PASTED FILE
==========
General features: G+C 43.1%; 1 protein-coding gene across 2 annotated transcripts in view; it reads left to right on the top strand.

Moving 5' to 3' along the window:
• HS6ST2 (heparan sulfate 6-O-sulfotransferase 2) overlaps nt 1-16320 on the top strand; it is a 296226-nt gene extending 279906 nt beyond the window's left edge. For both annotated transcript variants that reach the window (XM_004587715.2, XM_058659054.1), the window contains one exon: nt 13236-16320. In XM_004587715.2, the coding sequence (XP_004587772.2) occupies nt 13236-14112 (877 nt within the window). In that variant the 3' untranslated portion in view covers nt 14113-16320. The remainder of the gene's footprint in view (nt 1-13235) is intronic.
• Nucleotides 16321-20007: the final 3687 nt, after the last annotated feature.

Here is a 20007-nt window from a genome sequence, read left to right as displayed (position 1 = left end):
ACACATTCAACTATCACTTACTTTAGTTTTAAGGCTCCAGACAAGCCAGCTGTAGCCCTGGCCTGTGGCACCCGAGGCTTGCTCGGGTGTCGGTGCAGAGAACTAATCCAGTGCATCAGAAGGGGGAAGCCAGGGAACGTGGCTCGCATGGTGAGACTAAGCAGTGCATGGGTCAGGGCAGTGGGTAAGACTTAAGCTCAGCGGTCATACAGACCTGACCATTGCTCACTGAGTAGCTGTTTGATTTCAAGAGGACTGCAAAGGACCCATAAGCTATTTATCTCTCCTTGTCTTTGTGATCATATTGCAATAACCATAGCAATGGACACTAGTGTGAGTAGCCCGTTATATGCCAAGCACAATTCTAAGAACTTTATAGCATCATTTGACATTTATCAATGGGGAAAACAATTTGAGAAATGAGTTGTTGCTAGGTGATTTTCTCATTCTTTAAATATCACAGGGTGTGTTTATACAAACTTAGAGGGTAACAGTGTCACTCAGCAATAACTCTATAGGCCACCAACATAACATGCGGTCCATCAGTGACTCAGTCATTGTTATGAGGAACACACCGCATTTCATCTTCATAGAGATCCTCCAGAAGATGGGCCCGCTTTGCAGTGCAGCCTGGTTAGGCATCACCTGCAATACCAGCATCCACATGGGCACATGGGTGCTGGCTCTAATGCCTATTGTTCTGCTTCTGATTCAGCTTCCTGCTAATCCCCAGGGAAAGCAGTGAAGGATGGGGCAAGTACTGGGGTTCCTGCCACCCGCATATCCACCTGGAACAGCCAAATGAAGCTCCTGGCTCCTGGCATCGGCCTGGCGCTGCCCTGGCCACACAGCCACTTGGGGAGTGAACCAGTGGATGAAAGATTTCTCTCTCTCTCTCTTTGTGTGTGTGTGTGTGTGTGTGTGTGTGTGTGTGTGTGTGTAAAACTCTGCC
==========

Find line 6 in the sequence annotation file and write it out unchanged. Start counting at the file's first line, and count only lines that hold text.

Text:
ACACATTCAACTATCACTTACTTTAGTTTTAAGGCTCCAGACAAGCCAGCTGTAGCCCTGGCCTGTGGCACCCGAGGCTTGCTCGGGTGTCGGTGCAGAGAACTAATCCAGTGCATCAGAAGGGGGAAGCCAGGGAACGTGGCTCGCATGGTGAGACTAAGCAGTGCATGGGTCAGGGCAGTGGGTAAGACTTAAGCTCAGCGGTCATACAGACCTGACCATTGCTCACTGAGTAGCTGTTTGATTTCAAGAGGACTGCAAAGGACCCATAAGCTATTTATCTCTCCTTGTCTTTGTGATCATATTGCAATAACCATAGCAATGGACACTAGTGTGAGTAGCCCGTTATATGCCAAGCACAATTCTAAGAACTTTATAGCATCATTTGACATTTATCAATGGGGAAAACAATTTGAGAAATGAGTTGTTGCTAGGTGATTTTCTCATTCTTTAAATATCACAGGGTGTGTTTATACAAACTTAGAGGGTAACAGTGTCACTCAGCAATAACTCTATAGGCCACCAACATAACATGCGGTCCATCAGTGACTCAGTCATTGTTATGAGGAACACACCGCATTTCATCTTCATAGAGATCCTCCAGAAGATGGGCCCGCTTTGCAGTGCAGCCTGGTTAGGCATCACCTGCAATACCAGCATCCACATGGGCACATGGGTGCTGGCTCTAATGCCTATTGTTCTGCTTCTGATTCAGCTTCCTGCTAATCCCCAGGGAAAGCAGTGAAGGATGGGGCAAGTACTGGGGTTCCTGCCACCCGCATATCCACCTGGAACAGCCAAATGAAGCTCCTGGCTCCTGGCATCGGCCTGGCGCTGCCCTGGCCACACAGCCACTTGGGGAGTGAACCAGTGGATGAAAGATTTCTCTCTCTCTCTCTTTGTGTGTGTGTGTGTGTGTGTGTGTGTGTGTGTGTGTGTGTAAAACTCTGCC